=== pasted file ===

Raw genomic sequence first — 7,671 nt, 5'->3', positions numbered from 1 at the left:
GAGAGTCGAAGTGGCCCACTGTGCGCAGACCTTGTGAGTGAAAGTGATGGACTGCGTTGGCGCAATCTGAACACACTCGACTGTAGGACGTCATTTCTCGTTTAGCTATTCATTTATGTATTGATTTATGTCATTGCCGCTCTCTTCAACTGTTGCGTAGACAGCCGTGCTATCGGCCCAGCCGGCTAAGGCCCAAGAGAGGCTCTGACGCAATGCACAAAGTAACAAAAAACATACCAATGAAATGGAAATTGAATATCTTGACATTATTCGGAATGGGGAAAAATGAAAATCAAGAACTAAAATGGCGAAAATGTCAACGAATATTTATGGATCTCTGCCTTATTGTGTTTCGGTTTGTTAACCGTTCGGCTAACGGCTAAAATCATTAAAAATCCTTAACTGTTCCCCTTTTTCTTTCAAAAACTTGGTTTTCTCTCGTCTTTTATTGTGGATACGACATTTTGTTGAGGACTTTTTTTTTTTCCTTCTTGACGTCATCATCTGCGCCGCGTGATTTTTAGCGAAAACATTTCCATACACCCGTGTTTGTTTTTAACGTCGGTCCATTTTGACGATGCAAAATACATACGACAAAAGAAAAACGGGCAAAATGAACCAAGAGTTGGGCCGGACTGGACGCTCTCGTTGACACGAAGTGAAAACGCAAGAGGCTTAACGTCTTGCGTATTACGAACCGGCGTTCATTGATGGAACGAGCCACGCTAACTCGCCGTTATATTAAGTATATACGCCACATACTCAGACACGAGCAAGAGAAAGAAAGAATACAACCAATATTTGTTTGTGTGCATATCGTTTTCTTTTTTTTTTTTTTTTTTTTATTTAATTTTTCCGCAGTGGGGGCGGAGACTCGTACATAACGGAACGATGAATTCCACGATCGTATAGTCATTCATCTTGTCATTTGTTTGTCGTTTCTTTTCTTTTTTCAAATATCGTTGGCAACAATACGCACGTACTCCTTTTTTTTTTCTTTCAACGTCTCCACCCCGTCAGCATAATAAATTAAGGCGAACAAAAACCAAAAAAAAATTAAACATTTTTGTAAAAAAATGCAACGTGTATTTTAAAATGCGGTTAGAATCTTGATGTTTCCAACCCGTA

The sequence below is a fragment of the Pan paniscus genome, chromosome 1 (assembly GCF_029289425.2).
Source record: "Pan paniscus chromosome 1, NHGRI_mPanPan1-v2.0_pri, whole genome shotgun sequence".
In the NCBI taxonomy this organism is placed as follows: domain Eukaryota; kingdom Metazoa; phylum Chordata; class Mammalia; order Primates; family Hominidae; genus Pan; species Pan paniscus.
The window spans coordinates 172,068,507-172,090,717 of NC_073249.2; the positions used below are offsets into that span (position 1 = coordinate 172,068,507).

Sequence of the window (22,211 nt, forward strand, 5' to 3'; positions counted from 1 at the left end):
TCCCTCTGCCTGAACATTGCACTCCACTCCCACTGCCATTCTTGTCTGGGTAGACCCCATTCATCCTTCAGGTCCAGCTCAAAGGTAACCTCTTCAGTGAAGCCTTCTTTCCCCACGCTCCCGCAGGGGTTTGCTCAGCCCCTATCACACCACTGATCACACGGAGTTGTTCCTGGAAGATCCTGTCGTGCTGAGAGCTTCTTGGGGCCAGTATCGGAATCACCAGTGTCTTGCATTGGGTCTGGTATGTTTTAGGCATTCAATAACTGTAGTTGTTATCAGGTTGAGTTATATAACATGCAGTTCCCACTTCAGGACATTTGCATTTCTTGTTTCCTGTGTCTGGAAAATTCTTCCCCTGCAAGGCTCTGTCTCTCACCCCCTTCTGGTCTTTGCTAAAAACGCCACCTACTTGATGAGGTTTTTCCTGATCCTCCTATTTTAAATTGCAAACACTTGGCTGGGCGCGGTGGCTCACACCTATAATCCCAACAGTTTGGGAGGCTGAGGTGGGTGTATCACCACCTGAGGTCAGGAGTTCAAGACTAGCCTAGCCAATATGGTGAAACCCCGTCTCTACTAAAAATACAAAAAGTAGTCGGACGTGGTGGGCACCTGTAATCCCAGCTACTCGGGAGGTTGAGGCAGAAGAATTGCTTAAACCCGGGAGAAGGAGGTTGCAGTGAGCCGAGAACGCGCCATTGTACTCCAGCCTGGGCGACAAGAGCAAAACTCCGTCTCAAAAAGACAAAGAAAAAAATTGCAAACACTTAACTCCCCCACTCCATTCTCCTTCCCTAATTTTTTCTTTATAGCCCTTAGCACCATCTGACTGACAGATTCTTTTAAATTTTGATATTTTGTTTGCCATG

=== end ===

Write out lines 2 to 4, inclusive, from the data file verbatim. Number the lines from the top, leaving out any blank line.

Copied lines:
GAGAGTCGAAGTGGCCCACTGTGCGCAGACCTTGTGAGTGAAAGTGATGGACTGCGTTGGCGCAATCTGAACACACTCGACTGTAGGACGTCATTTCTCGTTTAGCTATTCATTTATGTATTGATTTATGTCATTGCCGCTCTCTTCAACTGTTGCGTAGACAGCCGTGCTATCGGCCCAGCCGGCTAAGGCCCAAGAGAGGCTCTGACGCAATGCACAAAGTAACAAAAAACATACCAATGAAATGGAAATTGAATATCTTGACATTATTCGGAATGGGGAAAAATGAAAATCAAGAACTAAAATGGCGAAAATGTCAACGAATATTTATGGATCTCTGCCTTATTGTGTTTCGGTTTGTTAACCGTTCGGCTAACGGCTAAAATCATTAAAAATCCTTAACTGTTCCCCTTTTTCTTTCAAAAACTTGGTTTTCTCTCGTCTTTTATTGTGGATACGACATTTTGTTGAGGACTTTTTTTTTTTCCTTCTTGACGTCATCATCTGCGCCGCGTGATTTTTAGCGAAAACATTTCCATACACCCGTGTTTGTTTTTAACGTCGGTCCATTTTGACGATGCAAAATACATACGACAAAAGAAAAACGGGCAAAATGAACCAAGAGTTGGGCCGGACTGGACGCTCTCGTTGACACGAAGTGAAAACGCAAGAGGCTTAACGTCTTGCGTATTACGAACCGGCGTTCATTGATGGAACGAGCCACGCTAACTCGCCGTTATATTAAGTATATACGCCACATACTCAGACACGAGCAAGAGAAAGAAAGAATACAACCAATATTTGTTTGTGTGCATATCGTTTTCTTTTTTTTTTTTTTTTTTTTATTTAATTTTTCCGCAGTGGGGGCGGAGACTCGTACATAACGGAACGATGAATTCCACGATCGTATAGTCATTCATCTTGTCATTTGTTTGTCGTTTCTTTTCTTTTTTCAAATATCGTTGGCAACAATACGCACGTACTCCTTTTTTTTTTCTTTCAACGTCTCCACCCCGTCAGCATAATAAATTAAGGCGAACAAAAACCAAAAAAAAATTAAACATTTTTGTAAAAAAATGCAACGTGTATTTTAAAATGCGGTTAGAATCTTGATGTTTCCAACCCGTA

The sequence below is a fragment of the Pan paniscus genome, chromosome 1 (assembly GCF_029289425.2).
Source record: "Pan paniscus chromosome 1, NHGRI_mPanPan1-v2.0_pri, whole genome shotgun sequence".